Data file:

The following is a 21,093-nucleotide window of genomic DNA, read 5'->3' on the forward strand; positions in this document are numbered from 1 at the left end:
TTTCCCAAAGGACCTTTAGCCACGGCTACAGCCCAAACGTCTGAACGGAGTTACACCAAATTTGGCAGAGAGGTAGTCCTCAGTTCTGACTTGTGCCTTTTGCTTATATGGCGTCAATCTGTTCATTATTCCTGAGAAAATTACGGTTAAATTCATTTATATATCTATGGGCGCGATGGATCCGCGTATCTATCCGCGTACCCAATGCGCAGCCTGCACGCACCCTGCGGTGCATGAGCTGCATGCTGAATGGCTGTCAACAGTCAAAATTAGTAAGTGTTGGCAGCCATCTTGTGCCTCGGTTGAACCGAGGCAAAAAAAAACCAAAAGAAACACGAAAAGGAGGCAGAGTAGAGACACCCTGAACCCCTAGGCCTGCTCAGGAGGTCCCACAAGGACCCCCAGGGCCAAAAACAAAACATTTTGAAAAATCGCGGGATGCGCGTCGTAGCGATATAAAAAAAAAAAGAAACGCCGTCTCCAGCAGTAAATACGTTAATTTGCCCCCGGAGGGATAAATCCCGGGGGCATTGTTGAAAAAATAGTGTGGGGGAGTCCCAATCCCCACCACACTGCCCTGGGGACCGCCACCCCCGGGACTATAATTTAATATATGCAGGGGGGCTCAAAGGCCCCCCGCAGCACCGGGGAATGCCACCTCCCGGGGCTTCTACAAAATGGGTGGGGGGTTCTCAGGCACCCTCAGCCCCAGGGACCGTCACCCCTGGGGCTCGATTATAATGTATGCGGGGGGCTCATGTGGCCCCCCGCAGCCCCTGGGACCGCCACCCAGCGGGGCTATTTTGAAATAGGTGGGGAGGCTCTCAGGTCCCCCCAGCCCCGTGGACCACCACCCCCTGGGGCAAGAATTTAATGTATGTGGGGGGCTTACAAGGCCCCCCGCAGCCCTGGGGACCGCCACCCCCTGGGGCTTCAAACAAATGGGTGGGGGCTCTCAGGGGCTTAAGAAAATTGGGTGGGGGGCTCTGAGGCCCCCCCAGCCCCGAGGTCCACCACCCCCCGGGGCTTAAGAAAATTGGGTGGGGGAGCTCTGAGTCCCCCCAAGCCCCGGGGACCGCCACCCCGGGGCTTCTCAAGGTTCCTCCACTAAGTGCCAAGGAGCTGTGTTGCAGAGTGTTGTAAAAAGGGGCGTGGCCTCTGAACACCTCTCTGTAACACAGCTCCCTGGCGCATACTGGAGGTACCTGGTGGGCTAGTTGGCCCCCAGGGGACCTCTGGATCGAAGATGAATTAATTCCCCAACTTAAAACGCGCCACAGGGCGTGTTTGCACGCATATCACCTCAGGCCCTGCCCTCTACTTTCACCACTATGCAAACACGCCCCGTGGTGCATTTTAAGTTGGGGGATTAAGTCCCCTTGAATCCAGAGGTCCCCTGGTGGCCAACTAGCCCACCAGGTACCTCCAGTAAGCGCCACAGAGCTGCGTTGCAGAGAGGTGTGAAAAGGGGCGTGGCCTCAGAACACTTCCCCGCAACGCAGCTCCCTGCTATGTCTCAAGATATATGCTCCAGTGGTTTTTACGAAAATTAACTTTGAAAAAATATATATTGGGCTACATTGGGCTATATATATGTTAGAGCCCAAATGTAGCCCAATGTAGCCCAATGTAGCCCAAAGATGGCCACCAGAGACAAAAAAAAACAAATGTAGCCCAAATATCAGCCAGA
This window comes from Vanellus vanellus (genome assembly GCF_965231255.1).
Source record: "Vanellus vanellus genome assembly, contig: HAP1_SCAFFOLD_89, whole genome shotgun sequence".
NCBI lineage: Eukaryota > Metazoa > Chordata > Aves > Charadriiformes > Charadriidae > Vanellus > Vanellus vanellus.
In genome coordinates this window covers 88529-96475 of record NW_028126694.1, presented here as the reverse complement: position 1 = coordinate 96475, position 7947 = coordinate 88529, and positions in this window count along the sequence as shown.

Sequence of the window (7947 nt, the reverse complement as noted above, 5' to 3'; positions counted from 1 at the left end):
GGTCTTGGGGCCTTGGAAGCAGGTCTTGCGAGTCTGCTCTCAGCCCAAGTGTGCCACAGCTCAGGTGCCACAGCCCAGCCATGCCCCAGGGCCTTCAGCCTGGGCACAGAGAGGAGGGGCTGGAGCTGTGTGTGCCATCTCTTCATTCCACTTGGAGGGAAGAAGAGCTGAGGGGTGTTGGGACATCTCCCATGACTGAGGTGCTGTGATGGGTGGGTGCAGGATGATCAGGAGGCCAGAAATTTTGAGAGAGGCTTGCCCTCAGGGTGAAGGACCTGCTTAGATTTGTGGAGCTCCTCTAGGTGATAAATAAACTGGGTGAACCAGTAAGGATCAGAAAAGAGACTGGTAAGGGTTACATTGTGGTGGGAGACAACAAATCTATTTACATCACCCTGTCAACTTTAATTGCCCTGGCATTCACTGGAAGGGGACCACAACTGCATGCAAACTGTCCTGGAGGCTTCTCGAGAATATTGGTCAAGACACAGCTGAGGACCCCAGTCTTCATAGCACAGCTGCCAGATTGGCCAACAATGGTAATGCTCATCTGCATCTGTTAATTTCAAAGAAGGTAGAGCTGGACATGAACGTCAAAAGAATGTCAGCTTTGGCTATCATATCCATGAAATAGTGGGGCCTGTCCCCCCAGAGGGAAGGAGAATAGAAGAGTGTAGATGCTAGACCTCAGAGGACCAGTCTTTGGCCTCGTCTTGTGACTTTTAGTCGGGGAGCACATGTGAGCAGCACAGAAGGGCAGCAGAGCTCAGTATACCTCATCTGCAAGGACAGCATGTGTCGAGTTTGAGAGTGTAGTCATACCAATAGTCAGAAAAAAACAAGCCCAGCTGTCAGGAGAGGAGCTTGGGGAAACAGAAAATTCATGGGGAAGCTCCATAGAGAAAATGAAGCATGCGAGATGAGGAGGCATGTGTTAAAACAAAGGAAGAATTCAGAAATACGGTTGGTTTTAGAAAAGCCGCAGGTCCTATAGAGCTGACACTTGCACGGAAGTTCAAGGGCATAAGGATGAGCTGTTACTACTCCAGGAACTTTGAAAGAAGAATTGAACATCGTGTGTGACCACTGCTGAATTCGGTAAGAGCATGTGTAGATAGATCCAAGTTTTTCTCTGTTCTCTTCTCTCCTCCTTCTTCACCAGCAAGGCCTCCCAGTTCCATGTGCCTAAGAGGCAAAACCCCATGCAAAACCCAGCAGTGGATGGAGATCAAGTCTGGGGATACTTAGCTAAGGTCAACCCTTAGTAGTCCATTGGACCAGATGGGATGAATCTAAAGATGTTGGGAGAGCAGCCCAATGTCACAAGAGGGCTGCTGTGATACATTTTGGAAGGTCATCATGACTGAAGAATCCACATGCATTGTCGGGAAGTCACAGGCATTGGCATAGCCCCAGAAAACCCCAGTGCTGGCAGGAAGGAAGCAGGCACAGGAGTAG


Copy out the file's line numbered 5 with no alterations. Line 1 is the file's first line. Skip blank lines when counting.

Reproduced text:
NCBI lineage: Eukaryota > Metazoa > Chordata > Aves > Charadriiformes > Charadriidae > Vanellus > Vanellus vanellus.